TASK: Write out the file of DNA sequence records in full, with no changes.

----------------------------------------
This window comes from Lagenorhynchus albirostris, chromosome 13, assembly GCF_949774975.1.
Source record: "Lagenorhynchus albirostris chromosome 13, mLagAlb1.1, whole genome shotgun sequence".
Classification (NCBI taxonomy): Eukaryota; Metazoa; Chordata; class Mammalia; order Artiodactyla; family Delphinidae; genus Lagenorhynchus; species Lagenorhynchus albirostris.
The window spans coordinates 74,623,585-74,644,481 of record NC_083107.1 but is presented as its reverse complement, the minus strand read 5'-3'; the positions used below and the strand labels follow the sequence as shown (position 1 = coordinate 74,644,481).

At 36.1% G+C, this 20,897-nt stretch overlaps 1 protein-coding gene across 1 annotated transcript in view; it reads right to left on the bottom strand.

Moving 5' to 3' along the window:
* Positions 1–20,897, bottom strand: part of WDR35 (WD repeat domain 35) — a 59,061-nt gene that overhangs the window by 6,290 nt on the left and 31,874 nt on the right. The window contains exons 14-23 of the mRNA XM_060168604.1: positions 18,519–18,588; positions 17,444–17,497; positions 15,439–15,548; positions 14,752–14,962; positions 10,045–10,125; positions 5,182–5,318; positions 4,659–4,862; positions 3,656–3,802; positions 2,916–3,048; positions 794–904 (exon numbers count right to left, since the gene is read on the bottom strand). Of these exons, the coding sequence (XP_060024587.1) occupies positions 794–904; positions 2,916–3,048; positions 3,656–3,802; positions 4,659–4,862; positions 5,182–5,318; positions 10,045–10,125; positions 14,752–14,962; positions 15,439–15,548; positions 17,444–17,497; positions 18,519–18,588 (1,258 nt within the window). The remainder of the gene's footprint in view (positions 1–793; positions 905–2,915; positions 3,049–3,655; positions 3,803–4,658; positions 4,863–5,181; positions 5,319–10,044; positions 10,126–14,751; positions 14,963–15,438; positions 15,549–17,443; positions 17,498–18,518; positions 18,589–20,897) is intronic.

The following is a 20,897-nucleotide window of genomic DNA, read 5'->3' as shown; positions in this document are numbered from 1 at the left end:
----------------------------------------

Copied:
This window comes from Lagenorhynchus albirostris, chromosome 13, assembly GCF_949774975.1.
Source record: "Lagenorhynchus albirostris chromosome 13, mLagAlb1.1, whole genome shotgun sequence".
Classification (NCBI taxonomy): Eukaryota; Metazoa; Chordata; class Mammalia; order Artiodactyla; family Delphinidae; genus Lagenorhynchus; species Lagenorhynchus albirostris.
The window spans coordinates 74,623,585-74,644,481 of record NC_083107.1 but is presented as its reverse complement, the minus strand read 5'-3'; the positions used below and the strand labels follow the sequence as shown (position 1 = coordinate 74,644,481).

At 36.1% G+C, this 20,897-nt stretch overlaps 1 protein-coding gene across 1 annotated transcript in view; it reads right to left on the bottom strand.

Moving 5' to 3' along the window:
* Positions 1–20,897, bottom strand: part of WDR35 (WD repeat domain 35) — a 59,061-nt gene that overhangs the window by 6,290 nt on the left and 31,874 nt on the right. The window contains exons 14-23 of the mRNA XM_060168604.1: positions 18,519–18,588; positions 17,444–17,497; positions 15,439–15,548; positions 14,752–14,962; positions 10,045–10,125; positions 5,182–5,318; positions 4,659–4,862; positions 3,656–3,802; positions 2,916–3,048; positions 794–904 (exon numbers count right to left, since the gene is read on the bottom strand). Of these exons, the coding sequence (XP_060024587.1) occupies positions 794–904; positions 2,916–3,048; positions 3,656–3,802; positions 4,659–4,862; positions 5,182–5,318; positions 10,045–10,125; positions 14,752–14,962; positions 15,439–15,548; positions 17,444–17,497; positions 18,519–18,588 (1,258 nt within the window). The remainder of the gene's footprint in view (positions 1–793; positions 905–2,915; positions 3,049–3,655; positions 3,803–4,658; positions 4,863–5,181; positions 5,319–10,044; positions 10,126–14,751; positions 14,963–15,438; positions 15,549–17,443; positions 17,498–18,518; positions 18,589–20,897) is intronic.

The following is a 20,897-nucleotide window of genomic DNA, read 5'->3' as shown; positions in this document are numbered from 1 at the left end: